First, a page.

Florida Workers’ Compensation: Key Questions about Benefits
Once injured workers have begun receiving medical treatment for their injuries, it’s natural for them to start wondering how they’ll financially support themselves and their families until they can work again. Questions about when a first benefit check may arrive, who must pay for all of the medical care and whether or not a worker can receive both unemployment and workers’ compensation benefits at the same time often need to be addressed. Additional questions regarding how long benefit checks will be sent must also be answered so that workers can return their focus to fully healing and hopefully returning to their former jobs – or new, more suitable ones – just as soon as they are able. Here are some common benefit questions and answers. Florida Workers’ Compensation Benefit Checks and Other Financial Concerns
- When will I receive my first benefit check? You should receive your first check within 21 days after you inform your employer about your injury. If this first check fails to arrive, tell your Florida worker’s compensation attorney who can contact the appropriate
insurance adjustor or claim representative on your behalf;
- How much money should I expect to receive in each benefit check? You will normally be paid on a bi-weekly basis. If you are taken out of work by your workers compensation doctor, your benefit check will be 66 2/3 percent of your average weekly wage (temporary total disability). If you are placed on “light duty” work by your doctor and your employer does not have a light duty position for you, you will receive slightly less than 66 2/3% (temporary partial disability).
- Can I expect payment for all of the work I may miss due to my injury? Under Florida law, you are not paid for the first seven days of disability. However, if you lose time because your disability extends to over 21 days, you may be paid for the first seven days by the insurance company;
- Will I be required to pay for any of my medical care? No, all authorized medical bills should be submitted by the medical provider to your employer’s insurance company for payment;
- If I’m only temporarily disabled, how long can benefit checks be sent to me – assuming that my doctor keeps documenting my current limitations? Florida law allows an injured worker to receive Temporary Total or Temporary Partial Disability — or a combination of those two types of benefit checks — for a maximum time period of 104 weeks (two full years);
- Can an injured worker receive both unemployment insurance checks and workers’ compensation benefit checks at the same time? Yes, but keep in mind – in order to receive unemployment compensation, you are certifying that you are physically able to work. A person can only receive unemployment checks if he or she is “medically able and available for work” which will not be true of someone whose doctor is currently authorizing workers’ compensation checks due to temporary total disability status;
If your doctor has taken you out of work, you should not be applying for unemployment compensation. If the workers compensation doctor has placed you at light duty, and your employer has terminated you, then you can seek unemployment compensation benefits, but the insurance company will receive an offset for any money your receive from unemployment compensation. And, you must report any amounts of money you receive to the insurance company.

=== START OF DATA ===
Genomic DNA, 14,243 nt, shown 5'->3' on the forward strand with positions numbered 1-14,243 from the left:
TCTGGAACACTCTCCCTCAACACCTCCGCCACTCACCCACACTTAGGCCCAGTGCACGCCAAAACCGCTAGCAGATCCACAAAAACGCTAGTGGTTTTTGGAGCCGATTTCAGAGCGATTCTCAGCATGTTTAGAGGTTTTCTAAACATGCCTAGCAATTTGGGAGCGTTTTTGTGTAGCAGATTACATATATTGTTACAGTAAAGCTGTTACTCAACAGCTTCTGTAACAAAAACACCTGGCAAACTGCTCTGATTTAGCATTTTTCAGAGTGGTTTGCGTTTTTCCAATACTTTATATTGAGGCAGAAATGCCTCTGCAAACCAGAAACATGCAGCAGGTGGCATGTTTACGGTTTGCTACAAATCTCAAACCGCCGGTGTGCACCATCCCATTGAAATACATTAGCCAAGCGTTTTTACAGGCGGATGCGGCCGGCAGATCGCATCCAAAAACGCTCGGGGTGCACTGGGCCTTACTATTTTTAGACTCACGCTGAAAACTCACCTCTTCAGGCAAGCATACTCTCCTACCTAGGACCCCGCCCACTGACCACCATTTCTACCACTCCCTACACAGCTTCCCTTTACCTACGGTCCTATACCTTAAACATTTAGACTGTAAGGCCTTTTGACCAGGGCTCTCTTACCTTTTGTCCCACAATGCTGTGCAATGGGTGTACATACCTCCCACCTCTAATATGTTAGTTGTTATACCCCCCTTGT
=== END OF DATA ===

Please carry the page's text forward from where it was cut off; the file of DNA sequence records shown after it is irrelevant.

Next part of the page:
- Can I receive both workers’ compensation and social security benefit checks at the same time? Yes, you usually can. However, the applicable laws only allow the amount you receive from both checks to equal no more than “80 percent of your average weekly wage earned prior to your injury.” To achieve this correct payment amount, your workers’ compensation benefit check may have to be slightly reduced. Your Florida worker’s compensation attorney can help you determine the exact amount of money you can expect to receive;
- Will I owe income taxes on the workers’ compensation benefit checks or a workers compensation settlement? No, you will not. However, if you go back to work on light or limited duty and are still under the care of the authorized doctor, you will pay taxes on any wages earned while working.
Since these questions and answers only represent some of the many concerns you may have regarding your financial needs while recovering from your injury, it’s best to hire a South Florida workers’ compensation attorney as soon as possible after your accident. That way, you can have an experienced professional address each of your most important questions as they arise.
If you’ve suffered a serious worker’s compensation injury, contact the Maus Law Firm to learn more about your rights. The Maus Law Firm has offices in Fort Lauderdale, Pompano Beach and the Florida Keys, and handles accident and injury claims throughout Miami-Dade, Monroe, Collier, Lee, Broward and Palm Beach counties. You’ll need the help of an experienced South Florida worker’s compensation attorney on your side. Call Toll Free today at: (855) 999-LAWS, or locally at (954) 784-6310.